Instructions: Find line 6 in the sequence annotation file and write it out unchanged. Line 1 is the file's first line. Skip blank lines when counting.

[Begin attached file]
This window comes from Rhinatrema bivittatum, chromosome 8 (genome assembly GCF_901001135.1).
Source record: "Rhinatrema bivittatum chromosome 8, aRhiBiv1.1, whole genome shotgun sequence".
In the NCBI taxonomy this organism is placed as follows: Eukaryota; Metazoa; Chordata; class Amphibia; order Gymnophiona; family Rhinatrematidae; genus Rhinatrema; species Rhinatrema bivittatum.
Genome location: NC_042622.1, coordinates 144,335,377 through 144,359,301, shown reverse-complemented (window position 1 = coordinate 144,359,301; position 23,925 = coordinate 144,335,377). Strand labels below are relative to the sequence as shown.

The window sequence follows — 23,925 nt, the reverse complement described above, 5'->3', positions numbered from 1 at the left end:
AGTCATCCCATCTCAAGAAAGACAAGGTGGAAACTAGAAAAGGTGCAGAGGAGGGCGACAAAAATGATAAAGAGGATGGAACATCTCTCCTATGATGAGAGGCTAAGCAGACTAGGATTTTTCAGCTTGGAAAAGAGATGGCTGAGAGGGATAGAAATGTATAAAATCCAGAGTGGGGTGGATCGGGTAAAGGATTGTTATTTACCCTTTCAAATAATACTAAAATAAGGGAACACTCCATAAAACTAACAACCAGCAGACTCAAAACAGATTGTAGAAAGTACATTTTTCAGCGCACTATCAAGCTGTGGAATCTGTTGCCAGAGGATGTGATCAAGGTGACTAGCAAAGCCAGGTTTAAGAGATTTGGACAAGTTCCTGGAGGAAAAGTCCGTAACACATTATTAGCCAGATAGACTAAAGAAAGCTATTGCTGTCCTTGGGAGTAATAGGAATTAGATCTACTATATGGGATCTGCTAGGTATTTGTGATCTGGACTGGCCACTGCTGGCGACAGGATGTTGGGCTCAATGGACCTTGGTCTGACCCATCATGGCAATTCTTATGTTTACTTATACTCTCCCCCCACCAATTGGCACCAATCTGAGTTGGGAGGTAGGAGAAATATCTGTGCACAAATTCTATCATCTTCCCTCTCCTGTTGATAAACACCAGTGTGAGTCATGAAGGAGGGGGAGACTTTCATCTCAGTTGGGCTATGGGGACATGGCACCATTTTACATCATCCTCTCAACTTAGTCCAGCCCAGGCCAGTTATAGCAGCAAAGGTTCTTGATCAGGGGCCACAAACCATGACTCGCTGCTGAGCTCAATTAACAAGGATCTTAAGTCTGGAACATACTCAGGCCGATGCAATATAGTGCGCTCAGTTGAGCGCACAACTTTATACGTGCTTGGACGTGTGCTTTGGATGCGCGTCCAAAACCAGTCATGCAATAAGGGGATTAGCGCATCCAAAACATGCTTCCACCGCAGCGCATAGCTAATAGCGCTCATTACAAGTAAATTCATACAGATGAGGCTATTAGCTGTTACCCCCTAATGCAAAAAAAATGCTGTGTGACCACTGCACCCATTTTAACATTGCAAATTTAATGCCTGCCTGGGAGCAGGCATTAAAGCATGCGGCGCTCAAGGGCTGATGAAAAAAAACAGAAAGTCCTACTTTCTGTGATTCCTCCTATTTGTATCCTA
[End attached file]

AGTCATCCCATCTCAAGAAAGACAAGGTGGAAACTAGAAAAGGTGCAGAGGAGGGCGACAAAAATGATAAAGAGGATGGAACATCTCTCCTATGATGAGAGGCTAAGCAGACTAGGATTTTTCAGCTTGGAAAAGAGATGGCTGAGAGGGATAGAAATGTATAAAATCCAGAGTGGGGTGGATCGGGTAAAGGATTGTTATTTACCCTTTCAAATAATACTAAAATAAGGGAACACTCCATAAAACTAACAACCAGCAGACTCAAAACAGATTGTAGAAAGTACATTTTTCAGCGCACTATCAAGCTGTGGAATCTGTTGCCAGAGGATGTGATCAAGGTGACTAGCAAAGCCAGGTTTAAGAGATTTGGACAAGTTCCTGGAGGAAAAGTCCGTAACACATTATTAGCCAGATAGACTAAAGAAAGCTATTGCTGTCCTTGGGAGTAATAGGAATTAGATCTACTATATGGGATCTGCTAGGTATTTGTGATCTGGACTGGCCACTGCTGGCGACAGGATGTTGGGCTCAATGGACCTTGGTCTGACCCATCATGGCAATTCTTATGTTTACTTATACTCTCCCCCCACCAATTGGCACCAATCTGAGTTGGGAGGTAGGAGAAATATCTGTGCACAAATTCTATCATCTTCCCTCTCCTGTTGATAAACACCAGTGTGAGTCATGAAGGAGGGGGAGACTTTCATCTCAGTTGGGCTATGGGGACATGGCACCATTTTACATCATCCTCTCAACTTAGTCCAGCCCAGGCCAGTTATAGCAGCAAAGGTTCTTGATCAGGGGCCACAAACCATGACTCGCTGCTGAGCTCAATTAACAAGGATCTTAAGTCTGGAACATACTCAGGCCGATGCAATATAGTGCGCTCAGTTGAGCGCACAACTTTATACGTGCTTGGACGTGTGCTTTGGATGCGCGTCCAAAACCAGTCATGCAATAAGGGGATTAGCGCATCCAAAACATGCTTCCACCGCAGCGCATAGCTAATAGCGCTCATTACAAGTAAATTCATACAGATGAGGCTATTAGCTGTTACCCCCTAATGCAAAAAAAATGCTGTGTGACCACTGCACCCATTTTAACATTGCAAATTTAATGCCTGCCTGGGAGCAGGCATTAAAGCATGCGGCGCTCAAGGGCTGATGAAAAAAAACAGAAAGTCCTACTTTCTGTGATTCCTCCTATTTGTATCCTA